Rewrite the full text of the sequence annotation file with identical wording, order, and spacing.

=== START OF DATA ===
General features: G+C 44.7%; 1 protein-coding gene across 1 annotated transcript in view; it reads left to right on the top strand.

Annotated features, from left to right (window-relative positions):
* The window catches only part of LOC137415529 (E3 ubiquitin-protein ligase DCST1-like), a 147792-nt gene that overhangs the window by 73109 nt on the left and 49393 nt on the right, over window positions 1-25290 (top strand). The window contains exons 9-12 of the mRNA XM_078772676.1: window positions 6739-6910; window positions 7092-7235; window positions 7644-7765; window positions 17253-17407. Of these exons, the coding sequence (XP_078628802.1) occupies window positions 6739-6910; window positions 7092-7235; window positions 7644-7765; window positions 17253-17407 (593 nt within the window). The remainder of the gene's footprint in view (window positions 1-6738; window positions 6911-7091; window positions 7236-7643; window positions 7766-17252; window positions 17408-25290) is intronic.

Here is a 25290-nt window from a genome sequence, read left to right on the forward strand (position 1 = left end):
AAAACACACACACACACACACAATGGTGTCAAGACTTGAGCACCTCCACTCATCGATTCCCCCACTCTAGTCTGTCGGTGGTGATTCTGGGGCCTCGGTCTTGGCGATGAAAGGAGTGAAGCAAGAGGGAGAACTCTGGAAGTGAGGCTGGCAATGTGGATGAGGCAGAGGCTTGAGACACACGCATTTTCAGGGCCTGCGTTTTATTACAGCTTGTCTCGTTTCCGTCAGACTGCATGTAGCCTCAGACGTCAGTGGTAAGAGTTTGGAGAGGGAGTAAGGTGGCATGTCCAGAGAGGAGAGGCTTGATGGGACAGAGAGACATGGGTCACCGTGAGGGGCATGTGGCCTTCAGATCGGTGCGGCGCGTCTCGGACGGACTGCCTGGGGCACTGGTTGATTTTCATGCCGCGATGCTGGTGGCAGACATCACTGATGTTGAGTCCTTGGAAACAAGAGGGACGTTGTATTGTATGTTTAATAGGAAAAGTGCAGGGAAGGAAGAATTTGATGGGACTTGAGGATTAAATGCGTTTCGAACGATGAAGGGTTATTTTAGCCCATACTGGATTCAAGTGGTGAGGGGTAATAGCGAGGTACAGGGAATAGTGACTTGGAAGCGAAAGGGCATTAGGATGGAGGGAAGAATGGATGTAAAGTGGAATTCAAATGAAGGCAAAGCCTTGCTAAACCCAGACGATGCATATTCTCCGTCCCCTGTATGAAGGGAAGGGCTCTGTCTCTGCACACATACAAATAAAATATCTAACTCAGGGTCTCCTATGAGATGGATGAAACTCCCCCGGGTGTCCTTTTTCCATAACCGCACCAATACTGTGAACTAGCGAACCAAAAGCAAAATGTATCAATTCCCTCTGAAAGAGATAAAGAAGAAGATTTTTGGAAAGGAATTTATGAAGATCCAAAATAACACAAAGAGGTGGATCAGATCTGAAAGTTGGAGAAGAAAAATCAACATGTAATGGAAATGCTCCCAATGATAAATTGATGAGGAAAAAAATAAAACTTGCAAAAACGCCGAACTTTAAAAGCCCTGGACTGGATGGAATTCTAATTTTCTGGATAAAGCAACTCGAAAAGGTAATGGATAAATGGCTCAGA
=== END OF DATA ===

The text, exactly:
General features: G+C 44.7%; 1 protein-coding gene across 1 annotated transcript in view; it reads left to right on the top strand.

Annotated features, from left to right (window-relative positions):
* The window catches only part of LOC137415529 (E3 ubiquitin-protein ligase DCST1-like), a 147792-nt gene that overhangs the window by 73109 nt on the left and 49393 nt on the right, over window positions 1-25290 (top strand). The window contains exons 9-12 of the mRNA XM_078772676.1: window positions 6739-6910; window positions 7092-7235; window positions 7644-7765; window positions 17253-17407. Of these exons, the coding sequence (XP_078628802.1) occupies window positions 6739-6910; window positions 7092-7235; window positions 7644-7765; window positions 17253-17407 (593 nt within the window). The remainder of the gene's footprint in view (window positions 1-6738; window positions 6911-7091; window positions 7236-7643; window positions 7766-17252; window positions 17408-25290) is intronic.

Here is a 25290-nt window from a genome sequence, read left to right on the forward strand (position 1 = left end):
AAAACACACACACACACACACAATGGTGTCAAGACTTGAGCACCTCCACTCATCGATTCCCCCACTCTAGTCTGTCGGTGGTGATTCTGGGGCCTCGGTCTTGGCGATGAAAGGAGTGAAGCAAGAGGGAGAACTCTGGAAGTGAGGCTGGCAATGTGGATGAGGCAGAGGCTTGAGACACACGCATTTTCAGGGCCTGCGTTTTATTACAGCTTGTCTCGTTTCCGTCAGACTGCATGTAGCCTCAGACGTCAGTGGTAAGAGTTTGGAGAGGGAGTAAGGTGGCATGTCCAGAGAGGAGAGGCTTGATGGGACAGAGAGACATGGGTCACCGTGAGGGGCATGTGGCCTTCAGATCGGTGCGGCGCGTCTCGGACGGACTGCCTGGGGCACTGGTTGATTTTCATGCCGCGATGCTGGTGGCAGACATCACTGATGTTGAGTCCTTGGAAACAAGAGGGACGTTGTATTGTATGTTTAATAGGAAAAGTGCAGGGAAGGAAGAATTTGATGGGACTTGAGGATTAAATGCGTTTCGAACGATGAAGGGTTATTTTAGCCCATACTGGATTCAAGTGGTGAGGGGTAATAGCGAGGTACAGGGAATAGTGACTTGGAAGCGAAAGGGCATTAGGATGGAGGGAAGAATGGATGTAAAGTGGAATTCAAATGAAGGCAAAGCCTTGCTAAACCCAGACGATGCATATTCTCCGTCCCCTGTATGAAGGGAAGGGCTCTGTCTCTGCACACATACAAATAAAATATCTAACTCAGGGTCTCCTATGAGATGGATGAAACTCCCCCGGGTGTCCTTTTTCCATAACCGCACCAATACTGTGAACTAGCGAACCAAAAGCAAAATGTATCAATTCCCTCTGAAAGAGATAAAGAAGAAGATTTTTGGAAAGGAATTTATGAAGATCCAAAATAACACAAAGAGGTGGATCAGATCTGAAAGTTGGAGAAGAAAAATCAACATGTAATGGAAATGCTCCCAATGATAAATTGATGAGGAAAAAAATAAAACTTGCAAAAACGCCGAACTTTAAAAGCCCTGGACTGGATGGAATTCTAATTTTCTGGATAAAGCAACTCGAAAAGGTAATGGATAAATGGCTCAGA